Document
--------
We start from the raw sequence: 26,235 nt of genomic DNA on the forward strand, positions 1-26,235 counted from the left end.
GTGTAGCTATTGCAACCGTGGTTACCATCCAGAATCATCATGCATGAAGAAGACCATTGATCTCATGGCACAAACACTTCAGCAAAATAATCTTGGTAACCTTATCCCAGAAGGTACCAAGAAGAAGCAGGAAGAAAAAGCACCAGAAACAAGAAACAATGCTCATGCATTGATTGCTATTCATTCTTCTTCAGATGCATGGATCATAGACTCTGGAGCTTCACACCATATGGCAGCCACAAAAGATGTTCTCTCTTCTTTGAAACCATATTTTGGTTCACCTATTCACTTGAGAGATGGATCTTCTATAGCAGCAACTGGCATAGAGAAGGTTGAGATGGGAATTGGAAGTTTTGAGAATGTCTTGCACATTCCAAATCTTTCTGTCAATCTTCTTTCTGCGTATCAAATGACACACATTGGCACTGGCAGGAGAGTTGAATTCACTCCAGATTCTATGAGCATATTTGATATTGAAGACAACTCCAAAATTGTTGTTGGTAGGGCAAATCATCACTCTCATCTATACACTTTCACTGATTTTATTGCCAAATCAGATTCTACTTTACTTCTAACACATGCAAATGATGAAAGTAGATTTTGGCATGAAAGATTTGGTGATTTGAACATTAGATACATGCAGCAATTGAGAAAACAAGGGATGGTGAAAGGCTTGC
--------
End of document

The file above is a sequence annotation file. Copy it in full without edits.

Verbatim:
We start from the raw sequence: 26,235 nt of genomic DNA on the forward strand, positions 1-26,235 counted from the left end.
GTGTAGCTATTGCAACCGTGGTTACCATCCAGAATCATCATGCATGAAGAAGACCATTGATCTCATGGCACAAACACTTCAGCAAAATAATCTTGGTAACCTTATCCCAGAAGGTACCAAGAAGAAGCAGGAAGAAAAAGCACCAGAAACAAGAAACAATGCTCATGCATTGATTGCTATTCATTCTTCTTCAGATGCATGGATCATAGACTCTGGAGCTTCACACCATATGGCAGCCACAAAAGATGTTCTCTCTTCTTTGAAACCATATTTTGGTTCACCTATTCACTTGAGAGATGGATCTTCTATAGCAGCAACTGGCATAGAGAAGGTTGAGATGGGAATTGGAAGTTTTGAGAATGTCTTGCACATTCCAAATCTTTCTGTCAATCTTCTTTCTGCGTATCAAATGACACACATTGGCACTGGCAGGAGAGTTGAATTCACTCCAGATTCTATGAGCATATTTGATATTGAAGACAACTCCAAAATTGTTGTTGGTAGGGCAAATCATCACTCTCATCTATACACTTTCACTGATTTTATTGCCAAATCAGATTCTACTTTACTTCTAACACATGCAAATGATGAAAGTAGATTTTGGCATGAAAGATTTGGTGATTTGAACATTAGATACATGCAGCAATTGAGAAAACAAGGGATGGTGAAAGGCTTGC